But, there have been two new stories posted recently that cited unnamed sources, meaning the information given and reported on wasn't coming from Snowden. One of which was from August 2013, months after Snowden had downloaded his documents when he was working with Booz Allen Hamilton in Hawaii, before giving them to Greenwald when he left the country for Hong Kong, before finding solace (in a way) in Russia.
Greenwald said back in July that it "seems clear at this point" that there was a second leaker. We don't know who this second leaker is, but I'm sure after everything Snowden has gone through, he or she won't be unveiling themselves to the world anytime soon.
It was only a year ago that the German government considered the Xbox One to be a monitoring device, and this was at the time of NSA whistleblower Edward Snowden coming out about the NSA spying on the entire world.
Well, the German government is now considering shifting back to the old-fashioned way of writing documents: using a typewriter. The use of a typewriter would be used to type up confidential documents, so that they don't get typed up on a PC, that has an operating system that can be hacked, which is connected to a network. A typewriter can have someone type up a confidential document, finish it, and file it away - without the prying eyes of the NSA getting to it.
Chair of the German Parliament, Patrick Sensburg, has an enquiry into the alleged spying by the NSA, saying that committee members are considering new security measures and are thinking about ditching e-mail in favor of a serious move back to using typewriters. He told the ARD Morning Show Monday: "As a matter of fact, we already have [a typewriter], and it's even a non-electronic typewriter".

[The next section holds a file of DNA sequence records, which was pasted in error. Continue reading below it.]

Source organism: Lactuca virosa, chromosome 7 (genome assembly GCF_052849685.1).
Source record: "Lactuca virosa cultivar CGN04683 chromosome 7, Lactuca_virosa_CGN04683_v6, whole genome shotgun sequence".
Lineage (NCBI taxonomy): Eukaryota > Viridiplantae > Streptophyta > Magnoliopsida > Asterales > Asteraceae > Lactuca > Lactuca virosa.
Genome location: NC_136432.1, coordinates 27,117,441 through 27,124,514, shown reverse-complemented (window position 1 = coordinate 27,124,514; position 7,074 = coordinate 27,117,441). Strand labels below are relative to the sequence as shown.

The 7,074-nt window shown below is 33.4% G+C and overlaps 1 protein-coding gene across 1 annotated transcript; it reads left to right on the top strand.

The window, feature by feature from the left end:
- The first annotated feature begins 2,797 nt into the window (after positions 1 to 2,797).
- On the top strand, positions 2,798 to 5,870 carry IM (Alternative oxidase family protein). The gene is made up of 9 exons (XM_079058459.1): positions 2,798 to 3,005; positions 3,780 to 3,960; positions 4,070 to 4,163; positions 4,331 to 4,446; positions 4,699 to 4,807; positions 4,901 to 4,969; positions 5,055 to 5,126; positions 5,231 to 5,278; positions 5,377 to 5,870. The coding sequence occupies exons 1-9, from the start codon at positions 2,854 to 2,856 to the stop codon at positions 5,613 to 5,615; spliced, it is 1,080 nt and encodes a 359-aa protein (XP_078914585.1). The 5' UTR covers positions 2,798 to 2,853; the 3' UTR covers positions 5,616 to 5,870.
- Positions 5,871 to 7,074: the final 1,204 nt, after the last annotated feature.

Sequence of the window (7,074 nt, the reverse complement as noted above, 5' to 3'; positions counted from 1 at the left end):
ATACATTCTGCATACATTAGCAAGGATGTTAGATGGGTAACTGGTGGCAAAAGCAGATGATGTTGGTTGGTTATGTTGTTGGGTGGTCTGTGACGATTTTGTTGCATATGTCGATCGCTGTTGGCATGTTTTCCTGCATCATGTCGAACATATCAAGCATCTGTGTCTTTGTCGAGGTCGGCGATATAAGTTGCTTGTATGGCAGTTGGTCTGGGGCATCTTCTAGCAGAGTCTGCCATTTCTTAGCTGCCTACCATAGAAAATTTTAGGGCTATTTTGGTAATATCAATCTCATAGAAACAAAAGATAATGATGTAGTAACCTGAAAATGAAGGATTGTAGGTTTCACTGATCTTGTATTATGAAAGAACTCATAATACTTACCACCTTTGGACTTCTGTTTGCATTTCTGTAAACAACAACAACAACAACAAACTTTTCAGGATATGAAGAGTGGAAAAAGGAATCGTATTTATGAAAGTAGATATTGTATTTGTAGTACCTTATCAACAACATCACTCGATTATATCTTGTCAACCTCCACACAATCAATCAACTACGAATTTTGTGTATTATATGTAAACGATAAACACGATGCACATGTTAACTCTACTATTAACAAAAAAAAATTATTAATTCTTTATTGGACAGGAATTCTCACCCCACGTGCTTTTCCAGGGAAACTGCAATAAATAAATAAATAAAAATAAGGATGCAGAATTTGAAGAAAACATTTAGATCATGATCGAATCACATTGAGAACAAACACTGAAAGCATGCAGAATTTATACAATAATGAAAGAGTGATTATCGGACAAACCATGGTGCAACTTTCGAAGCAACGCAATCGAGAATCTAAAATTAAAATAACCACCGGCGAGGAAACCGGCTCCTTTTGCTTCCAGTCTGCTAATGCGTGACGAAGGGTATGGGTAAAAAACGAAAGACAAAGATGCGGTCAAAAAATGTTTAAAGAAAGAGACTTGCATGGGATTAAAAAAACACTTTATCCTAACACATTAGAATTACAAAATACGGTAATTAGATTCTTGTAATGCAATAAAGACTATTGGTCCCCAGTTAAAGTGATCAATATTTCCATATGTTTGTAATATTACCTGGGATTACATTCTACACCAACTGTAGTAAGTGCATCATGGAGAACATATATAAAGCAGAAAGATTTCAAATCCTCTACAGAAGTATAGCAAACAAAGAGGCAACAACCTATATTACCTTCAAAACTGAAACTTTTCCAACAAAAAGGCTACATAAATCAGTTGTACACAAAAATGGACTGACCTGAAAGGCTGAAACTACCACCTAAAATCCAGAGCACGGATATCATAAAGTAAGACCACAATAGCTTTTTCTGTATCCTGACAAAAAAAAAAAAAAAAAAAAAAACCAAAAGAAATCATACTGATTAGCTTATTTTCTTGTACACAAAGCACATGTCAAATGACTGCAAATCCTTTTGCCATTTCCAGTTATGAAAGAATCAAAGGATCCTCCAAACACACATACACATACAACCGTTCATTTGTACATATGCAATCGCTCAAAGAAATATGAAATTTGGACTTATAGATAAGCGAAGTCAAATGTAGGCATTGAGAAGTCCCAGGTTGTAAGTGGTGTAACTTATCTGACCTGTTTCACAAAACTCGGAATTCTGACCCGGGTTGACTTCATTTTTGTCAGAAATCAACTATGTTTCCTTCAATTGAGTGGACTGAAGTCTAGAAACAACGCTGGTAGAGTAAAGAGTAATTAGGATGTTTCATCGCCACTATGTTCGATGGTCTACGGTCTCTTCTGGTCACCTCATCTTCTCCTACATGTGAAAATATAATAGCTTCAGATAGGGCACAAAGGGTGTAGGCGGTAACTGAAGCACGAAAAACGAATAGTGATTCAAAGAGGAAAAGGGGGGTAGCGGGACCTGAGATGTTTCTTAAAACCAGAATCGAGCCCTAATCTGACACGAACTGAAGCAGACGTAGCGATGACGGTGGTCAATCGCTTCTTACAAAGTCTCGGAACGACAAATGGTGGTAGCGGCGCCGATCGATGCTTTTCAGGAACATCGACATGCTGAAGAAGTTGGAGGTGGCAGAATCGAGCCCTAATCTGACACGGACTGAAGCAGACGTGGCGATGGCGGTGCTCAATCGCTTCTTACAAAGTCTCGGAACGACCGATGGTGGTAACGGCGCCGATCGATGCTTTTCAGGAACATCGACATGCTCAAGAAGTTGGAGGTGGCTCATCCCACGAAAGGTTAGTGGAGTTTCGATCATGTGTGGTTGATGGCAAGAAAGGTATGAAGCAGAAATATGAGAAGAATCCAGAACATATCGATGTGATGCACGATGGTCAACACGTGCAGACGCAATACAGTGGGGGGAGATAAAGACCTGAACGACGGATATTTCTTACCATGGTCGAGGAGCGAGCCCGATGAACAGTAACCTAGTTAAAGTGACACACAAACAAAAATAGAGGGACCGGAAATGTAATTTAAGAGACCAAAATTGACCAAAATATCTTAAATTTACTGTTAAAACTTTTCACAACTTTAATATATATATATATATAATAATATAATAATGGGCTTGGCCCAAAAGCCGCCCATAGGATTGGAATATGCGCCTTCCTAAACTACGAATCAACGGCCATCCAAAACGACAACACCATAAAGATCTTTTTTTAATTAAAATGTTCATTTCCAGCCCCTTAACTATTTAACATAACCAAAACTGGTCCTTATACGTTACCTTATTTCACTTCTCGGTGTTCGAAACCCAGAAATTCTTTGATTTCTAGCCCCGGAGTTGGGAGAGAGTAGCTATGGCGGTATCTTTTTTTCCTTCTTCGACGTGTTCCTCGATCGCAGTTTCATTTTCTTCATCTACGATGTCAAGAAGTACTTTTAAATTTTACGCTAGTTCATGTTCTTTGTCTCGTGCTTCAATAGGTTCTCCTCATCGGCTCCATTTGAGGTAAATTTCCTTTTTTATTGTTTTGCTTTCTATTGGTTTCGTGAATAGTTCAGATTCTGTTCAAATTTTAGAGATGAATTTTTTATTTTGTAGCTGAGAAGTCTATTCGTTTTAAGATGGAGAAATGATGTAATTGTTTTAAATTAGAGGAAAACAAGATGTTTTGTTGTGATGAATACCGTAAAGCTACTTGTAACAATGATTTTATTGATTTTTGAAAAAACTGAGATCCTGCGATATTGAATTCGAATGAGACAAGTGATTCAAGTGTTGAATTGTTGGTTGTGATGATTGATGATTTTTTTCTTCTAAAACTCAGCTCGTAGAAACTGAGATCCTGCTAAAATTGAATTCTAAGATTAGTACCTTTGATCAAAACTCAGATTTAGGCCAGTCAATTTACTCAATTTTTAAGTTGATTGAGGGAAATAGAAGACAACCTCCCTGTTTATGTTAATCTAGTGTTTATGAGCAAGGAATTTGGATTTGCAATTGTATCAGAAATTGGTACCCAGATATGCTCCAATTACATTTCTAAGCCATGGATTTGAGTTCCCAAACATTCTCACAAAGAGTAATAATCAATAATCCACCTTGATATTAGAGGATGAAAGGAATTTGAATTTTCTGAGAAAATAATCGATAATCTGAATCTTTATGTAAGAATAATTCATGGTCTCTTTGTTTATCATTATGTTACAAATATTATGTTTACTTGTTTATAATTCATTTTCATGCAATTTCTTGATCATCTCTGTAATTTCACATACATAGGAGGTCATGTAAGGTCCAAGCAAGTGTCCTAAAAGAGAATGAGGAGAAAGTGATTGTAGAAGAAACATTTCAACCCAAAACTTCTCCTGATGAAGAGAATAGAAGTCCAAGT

It was only a couple of months ago that a New York judge ruled that US search warrants applied to digital information, even if this data was stored somewhere overseas. This happened because of an effort to find a Microsoft user's account information that was stored overseas, in Dublin, Ireland.
The Redmond-based software giant responded to the ruling, challenging it, stating that the US government's longstanding views of digital content on overseas servers was wrong, and that the protections applied to physical media should be extended to cover digital content, too. The US government has replied, saying that according to the Stored Communications Act (SCA), content that is stored online doesn't have the same Fourth Amendment protection as physical data.
The US government said in a statement: "Overseas records must be disclosed domestically when a valid subpoena, order, or warrant compels their production. The disclosure of records under such circumstances has never been considered tantamount to a physical search under Fourth Amendment principles, and Microsoft is mistaken to argue that the SCA provides for an overseas search here. As there is no overseas search or seizure, Microsoft's reliance on principles of extra-territoriality and comity falls wide of the mark".